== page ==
Secret donation hindered campaigns, GOP advisors say


SACRAMENTO — An $11-million campaign donation that was secretly routed through an obscure Arizona group might have hurt the conservative effort in California on election day more than it helped, Republican operatives say.

The money went to oppose Gov. Jerry Brown’s tax hikes, Proposition 30, and push a ballot measure to curb unions’ political fundraising, Proposition 32. Voters approved the governor’s tax plan and rejected the proposal to reduce labor’s influence in California politics.

Some people behind the conservative campaigns now have second thoughts about the money’s effect.


“At the end of the day, it was a significant distraction that took us off our campaign message,” said Beth Miller, a spokeswoman for the Small Business Action Committee, which received the controversial $11 million.

Brown attacked the donation during many of his stump speeches, accusing “shadowy forces” of trying to undermine California’s schools. If his tax plan failed, nearly $6 billion would have been cut from the budget, mostly from public schools.

Members of Brown’s campaign team said the donation was something of a political gift. “They gave us the issue while hitting us in the nose,” said Sean Clegg, a campaign advisor.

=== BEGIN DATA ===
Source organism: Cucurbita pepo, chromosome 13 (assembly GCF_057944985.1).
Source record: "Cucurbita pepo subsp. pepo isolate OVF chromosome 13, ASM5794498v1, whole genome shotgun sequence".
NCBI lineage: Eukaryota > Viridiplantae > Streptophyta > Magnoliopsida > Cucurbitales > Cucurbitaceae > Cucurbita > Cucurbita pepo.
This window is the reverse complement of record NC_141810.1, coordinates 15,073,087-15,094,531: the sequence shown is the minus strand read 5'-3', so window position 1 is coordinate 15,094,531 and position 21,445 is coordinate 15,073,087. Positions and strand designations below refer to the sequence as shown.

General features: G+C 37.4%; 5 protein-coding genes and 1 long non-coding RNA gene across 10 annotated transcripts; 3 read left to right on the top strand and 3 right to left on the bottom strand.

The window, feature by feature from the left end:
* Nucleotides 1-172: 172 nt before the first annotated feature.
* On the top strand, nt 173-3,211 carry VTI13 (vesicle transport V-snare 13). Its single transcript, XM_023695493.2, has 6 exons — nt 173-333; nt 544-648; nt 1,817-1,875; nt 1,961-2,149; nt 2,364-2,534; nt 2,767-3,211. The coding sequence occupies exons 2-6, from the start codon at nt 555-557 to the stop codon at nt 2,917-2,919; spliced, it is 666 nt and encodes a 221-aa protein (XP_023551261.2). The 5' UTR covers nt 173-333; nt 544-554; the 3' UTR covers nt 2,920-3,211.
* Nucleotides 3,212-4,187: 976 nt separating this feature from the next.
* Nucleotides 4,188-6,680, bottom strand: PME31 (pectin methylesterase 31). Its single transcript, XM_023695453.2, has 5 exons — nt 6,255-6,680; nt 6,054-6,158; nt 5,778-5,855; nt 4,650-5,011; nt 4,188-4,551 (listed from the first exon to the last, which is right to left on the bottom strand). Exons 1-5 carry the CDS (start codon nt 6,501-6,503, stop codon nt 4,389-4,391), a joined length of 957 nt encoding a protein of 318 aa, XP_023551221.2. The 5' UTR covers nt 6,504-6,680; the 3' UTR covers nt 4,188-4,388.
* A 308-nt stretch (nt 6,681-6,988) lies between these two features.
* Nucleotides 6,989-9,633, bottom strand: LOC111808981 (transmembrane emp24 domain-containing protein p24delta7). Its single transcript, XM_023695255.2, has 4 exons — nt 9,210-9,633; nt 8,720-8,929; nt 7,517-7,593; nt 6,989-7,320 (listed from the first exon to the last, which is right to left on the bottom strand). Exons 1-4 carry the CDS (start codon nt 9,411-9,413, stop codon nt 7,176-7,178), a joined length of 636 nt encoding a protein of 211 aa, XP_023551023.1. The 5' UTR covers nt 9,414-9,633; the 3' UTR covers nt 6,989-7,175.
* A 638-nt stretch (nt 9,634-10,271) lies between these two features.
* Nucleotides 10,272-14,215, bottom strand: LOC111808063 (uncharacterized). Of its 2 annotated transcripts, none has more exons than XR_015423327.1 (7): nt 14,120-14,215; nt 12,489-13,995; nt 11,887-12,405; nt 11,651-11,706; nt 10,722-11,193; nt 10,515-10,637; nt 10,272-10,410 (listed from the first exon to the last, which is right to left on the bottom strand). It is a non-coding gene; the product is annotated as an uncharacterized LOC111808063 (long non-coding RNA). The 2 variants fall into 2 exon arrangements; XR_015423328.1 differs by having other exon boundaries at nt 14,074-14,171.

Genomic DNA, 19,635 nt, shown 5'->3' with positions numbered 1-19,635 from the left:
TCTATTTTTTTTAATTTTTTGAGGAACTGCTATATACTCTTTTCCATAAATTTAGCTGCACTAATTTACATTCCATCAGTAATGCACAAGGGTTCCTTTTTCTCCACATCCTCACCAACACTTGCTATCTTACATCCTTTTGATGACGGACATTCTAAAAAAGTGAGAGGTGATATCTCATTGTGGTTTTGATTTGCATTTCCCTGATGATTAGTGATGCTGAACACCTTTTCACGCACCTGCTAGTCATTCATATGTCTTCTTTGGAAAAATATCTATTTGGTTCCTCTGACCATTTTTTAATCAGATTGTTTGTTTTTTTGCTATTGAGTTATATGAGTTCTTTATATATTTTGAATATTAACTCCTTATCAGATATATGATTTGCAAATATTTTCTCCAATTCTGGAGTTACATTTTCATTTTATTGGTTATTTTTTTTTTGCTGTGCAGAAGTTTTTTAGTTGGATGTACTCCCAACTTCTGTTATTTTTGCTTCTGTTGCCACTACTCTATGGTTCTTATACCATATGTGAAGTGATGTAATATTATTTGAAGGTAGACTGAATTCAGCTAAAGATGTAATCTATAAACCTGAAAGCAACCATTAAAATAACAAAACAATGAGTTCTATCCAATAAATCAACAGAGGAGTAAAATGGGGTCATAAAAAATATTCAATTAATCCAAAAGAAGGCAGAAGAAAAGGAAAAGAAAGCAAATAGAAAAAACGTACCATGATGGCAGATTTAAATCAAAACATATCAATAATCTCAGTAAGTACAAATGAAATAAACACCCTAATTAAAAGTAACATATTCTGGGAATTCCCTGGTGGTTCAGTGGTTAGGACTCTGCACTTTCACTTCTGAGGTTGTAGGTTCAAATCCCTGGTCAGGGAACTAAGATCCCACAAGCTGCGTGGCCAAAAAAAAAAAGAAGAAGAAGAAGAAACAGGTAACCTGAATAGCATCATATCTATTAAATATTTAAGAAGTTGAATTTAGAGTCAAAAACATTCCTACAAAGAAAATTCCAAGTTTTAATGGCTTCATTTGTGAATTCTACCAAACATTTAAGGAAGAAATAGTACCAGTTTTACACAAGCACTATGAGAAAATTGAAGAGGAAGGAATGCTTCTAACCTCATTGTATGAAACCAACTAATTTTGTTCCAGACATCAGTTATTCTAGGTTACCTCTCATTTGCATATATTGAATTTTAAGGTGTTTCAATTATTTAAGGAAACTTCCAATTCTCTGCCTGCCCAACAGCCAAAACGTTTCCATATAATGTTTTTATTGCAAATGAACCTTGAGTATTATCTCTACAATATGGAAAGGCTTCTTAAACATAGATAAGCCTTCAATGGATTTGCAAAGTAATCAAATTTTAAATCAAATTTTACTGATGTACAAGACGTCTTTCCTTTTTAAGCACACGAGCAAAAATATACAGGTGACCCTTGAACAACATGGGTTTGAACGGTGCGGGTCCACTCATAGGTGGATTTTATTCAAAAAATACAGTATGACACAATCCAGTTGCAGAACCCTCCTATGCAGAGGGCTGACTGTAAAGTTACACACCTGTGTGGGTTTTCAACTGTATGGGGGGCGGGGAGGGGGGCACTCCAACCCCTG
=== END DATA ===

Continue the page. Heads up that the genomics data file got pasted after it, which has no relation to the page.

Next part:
The furor over the money became one of the most closely watched sideshows in the final days before the Nov. 6 election.

State authorities sued the Arizona group, Americans for Responsible Leadership. The nonprofit group eventually named its contributors, but the mystery only deepened — the contributors were identified only as other nonprofits, which keep their donors secret.

Aaron McLear, a Republican strategist who worked against the tax plan, said Brown was successful in turning the controversy into a campaign issue.


“He was able to create a bigger boogeyman than Sacramento politicians, which is hard to do,” he said.

Despite the $11-million cash infusion, conservatives still didn’t have the money to match the Democrats and labor unions. Brown’s campaign outspent its opponents, and unions flooded the airwaves to help sink Proposition 32.

Americans for Responsible Leadership did not admit any wrongdoing when it disclosed its contributors as other nonprofits. One of them, also located in Arizona, has been tied to Charles and David Koch, billionaire energy executives and Republican donors.

California officials are pushing forward with an investigation into who gave the money and are considering civil and criminal penalties for what they called “campaign money laundering.”

“It ain’t over,” state Atty. Gen. Kamala Harris said in a recent speech. “It wasn’t over on election day and we’re going to keep pushing it through.”


Times staff writer Ken Bensinger contributed to this report.